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I found comments like this in top of many css files on many websites

/*

Theme Name: CSSnewbie V2
Theme URI: http://www.cssnewbie.com
Description: Second version of CSSnewbie, based on Carrington theme by Crowd Favorite, designed by Jeremy Harrington of Crawlspace|Media, and developed by Rob Glazebrook.
Version: 1.0.1
Author: Rob L Glazebrook
Author URI: http://www.cssnewbie.com
Tags: widgets, customizable, 3-column


*/

My question is does search engines read css file. What is the benefit to add url, Tags etc in css file. is it beneficial for SEO?

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6 Answers 6

up vote 4 down vote accepted

My question is does search engines read css file.

Generally not (although some probably read them as part of automated tests to compare what a "normal" browser would render compared to what data their bots get given).

What is the benefit to add url, Tags etc in css file.

So the maintainer knows what the stylesheet is for.

is it beneficial for SEO?

No. Most things are not beneficial for SEO.

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CSS will not affect your ranking in any way.

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Remember that every character you type in your css/html files is a byte transferred to the client and slows down page performance (at least until object is cached).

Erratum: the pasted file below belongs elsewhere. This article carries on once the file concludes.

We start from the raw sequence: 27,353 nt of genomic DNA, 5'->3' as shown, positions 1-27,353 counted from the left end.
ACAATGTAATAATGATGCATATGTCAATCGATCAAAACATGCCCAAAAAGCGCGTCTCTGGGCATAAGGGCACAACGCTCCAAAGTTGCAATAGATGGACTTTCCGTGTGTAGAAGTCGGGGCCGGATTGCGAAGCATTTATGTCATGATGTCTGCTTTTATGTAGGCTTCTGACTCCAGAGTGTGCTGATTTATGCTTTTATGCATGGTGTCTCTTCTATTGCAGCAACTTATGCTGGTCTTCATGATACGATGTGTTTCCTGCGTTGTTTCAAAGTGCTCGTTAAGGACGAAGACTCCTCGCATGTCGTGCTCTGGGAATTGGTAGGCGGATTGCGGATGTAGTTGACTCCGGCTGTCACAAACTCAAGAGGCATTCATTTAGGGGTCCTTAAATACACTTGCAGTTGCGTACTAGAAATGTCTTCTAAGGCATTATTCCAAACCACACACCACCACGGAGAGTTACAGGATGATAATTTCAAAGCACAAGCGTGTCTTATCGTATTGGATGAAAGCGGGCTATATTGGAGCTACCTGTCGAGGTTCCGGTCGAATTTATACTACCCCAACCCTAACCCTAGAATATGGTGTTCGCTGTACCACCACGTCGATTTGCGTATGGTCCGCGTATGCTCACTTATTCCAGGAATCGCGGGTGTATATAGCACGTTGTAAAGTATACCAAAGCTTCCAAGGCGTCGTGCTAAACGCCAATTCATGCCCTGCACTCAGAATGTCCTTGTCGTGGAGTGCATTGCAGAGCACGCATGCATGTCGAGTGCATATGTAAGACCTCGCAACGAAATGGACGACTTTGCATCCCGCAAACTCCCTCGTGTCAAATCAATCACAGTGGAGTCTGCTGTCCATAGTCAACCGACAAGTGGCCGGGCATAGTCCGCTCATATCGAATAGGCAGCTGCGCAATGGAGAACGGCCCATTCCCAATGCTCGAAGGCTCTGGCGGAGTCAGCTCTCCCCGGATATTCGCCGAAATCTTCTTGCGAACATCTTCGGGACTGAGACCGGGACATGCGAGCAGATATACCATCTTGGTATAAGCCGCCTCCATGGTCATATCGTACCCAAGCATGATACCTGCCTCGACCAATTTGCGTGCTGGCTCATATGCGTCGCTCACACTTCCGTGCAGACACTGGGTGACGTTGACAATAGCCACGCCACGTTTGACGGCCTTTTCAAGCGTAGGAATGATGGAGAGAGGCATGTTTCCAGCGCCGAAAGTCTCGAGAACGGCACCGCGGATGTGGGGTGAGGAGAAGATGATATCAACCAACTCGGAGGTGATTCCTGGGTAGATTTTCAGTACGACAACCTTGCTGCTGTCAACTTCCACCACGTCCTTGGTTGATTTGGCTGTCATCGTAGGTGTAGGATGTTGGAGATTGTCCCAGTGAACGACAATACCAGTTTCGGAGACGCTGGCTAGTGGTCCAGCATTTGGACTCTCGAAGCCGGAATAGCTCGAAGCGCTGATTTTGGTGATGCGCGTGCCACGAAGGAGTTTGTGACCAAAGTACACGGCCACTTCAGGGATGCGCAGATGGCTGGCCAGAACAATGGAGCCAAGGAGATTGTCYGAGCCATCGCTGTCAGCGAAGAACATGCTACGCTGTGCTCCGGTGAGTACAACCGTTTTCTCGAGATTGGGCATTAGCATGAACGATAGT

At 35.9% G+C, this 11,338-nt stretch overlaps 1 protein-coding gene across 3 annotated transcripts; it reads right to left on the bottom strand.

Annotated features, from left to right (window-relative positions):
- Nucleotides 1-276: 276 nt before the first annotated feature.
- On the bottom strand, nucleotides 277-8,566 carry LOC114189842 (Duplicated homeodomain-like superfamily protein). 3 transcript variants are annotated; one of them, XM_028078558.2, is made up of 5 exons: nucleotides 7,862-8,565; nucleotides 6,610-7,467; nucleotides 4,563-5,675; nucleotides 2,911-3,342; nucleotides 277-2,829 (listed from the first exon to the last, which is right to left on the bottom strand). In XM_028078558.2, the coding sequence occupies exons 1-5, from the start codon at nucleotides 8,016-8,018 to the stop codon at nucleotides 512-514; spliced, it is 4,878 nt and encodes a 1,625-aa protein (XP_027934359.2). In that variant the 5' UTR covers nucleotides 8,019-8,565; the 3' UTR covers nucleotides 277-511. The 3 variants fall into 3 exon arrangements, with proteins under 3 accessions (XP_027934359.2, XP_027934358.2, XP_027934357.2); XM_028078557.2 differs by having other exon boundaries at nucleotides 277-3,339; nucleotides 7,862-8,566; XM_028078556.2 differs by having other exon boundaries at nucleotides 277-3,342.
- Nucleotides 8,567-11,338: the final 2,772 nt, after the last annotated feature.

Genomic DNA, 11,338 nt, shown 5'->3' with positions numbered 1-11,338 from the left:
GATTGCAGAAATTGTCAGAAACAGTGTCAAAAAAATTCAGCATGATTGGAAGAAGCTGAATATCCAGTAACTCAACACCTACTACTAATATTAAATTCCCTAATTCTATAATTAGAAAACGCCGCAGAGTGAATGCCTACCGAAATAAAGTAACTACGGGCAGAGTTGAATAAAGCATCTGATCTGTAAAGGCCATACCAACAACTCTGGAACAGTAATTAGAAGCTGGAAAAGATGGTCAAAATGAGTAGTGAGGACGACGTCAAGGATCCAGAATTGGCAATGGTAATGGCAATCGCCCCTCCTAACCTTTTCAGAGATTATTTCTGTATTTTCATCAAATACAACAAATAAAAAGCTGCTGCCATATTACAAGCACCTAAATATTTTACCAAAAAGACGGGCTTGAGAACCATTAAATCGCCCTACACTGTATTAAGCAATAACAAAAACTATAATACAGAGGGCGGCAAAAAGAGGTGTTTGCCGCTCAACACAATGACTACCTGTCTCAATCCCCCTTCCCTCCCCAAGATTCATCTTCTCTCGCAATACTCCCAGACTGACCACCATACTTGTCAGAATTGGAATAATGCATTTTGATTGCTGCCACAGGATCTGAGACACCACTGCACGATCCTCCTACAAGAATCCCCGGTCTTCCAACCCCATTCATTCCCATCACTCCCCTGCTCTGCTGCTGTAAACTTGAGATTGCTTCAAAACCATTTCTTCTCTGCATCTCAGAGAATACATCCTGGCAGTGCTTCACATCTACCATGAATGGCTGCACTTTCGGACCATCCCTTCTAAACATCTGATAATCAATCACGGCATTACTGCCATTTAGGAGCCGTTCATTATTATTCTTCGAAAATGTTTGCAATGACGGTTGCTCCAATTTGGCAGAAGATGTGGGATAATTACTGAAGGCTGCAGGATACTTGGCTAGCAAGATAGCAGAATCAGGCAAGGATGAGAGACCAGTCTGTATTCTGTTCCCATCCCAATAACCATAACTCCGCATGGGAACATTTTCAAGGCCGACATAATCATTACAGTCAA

Therefore, I try to write the minimum necessary in the comments of the css/html and of course don't write fancy headers with lots of spaces and *****.

(I know it doesn't entirely answer your question, but it's another point for why removing the comments is better)

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+1 yes i got ur point –  Jitendra Vyas Dec 13 '09 at 11:40
    
Data with lots of spaces and other repeated characters compresses very well, so that isn't something that really needs to be worried about. –  Quentin Dec 13 '09 at 11:42
    
@David Dorward- unless you're not using compression. –  RichardOD Dec 13 '09 at 11:54
1  
If you aren't using compression, you're doing it wrong. :) There is no reason not to use HTTP compression these days. –  Quentin Dec 13 '09 at 13:29

Try searching for '"designed by Jeremy Harrington of Crawlspace"' and you will get no hits for the phrase (apart from a hit for this article, of course ...). I cannot imagine why a search engine would want to index comments in CSS files.

I think the purpose of these comments is self-promotion by web designers, and ... documentation.

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@Stephen C - You do now get a single hit with Google for your answer. –  Mike Chess May 4 '10 at 2:31
    
@thelaughingdm - right ... –  Stephen C May 4 '10 at 2:55

Some search engines do read the CSS files, but there is no use in pasting links in comments. They just get ignored or sometimes your page even gets lower ranked (at least google does this when your page has too many hidden links in comments).

Best wishes,
Fabian

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Yes, search engines read CSS, to prevent people from hiding portions of their pages using css, ans skewing the results (for example, keywords on a hidden <h1>).
However, why do you assume that has something to do with it? It looks like a signature and documentation, not like something SEO oriented.

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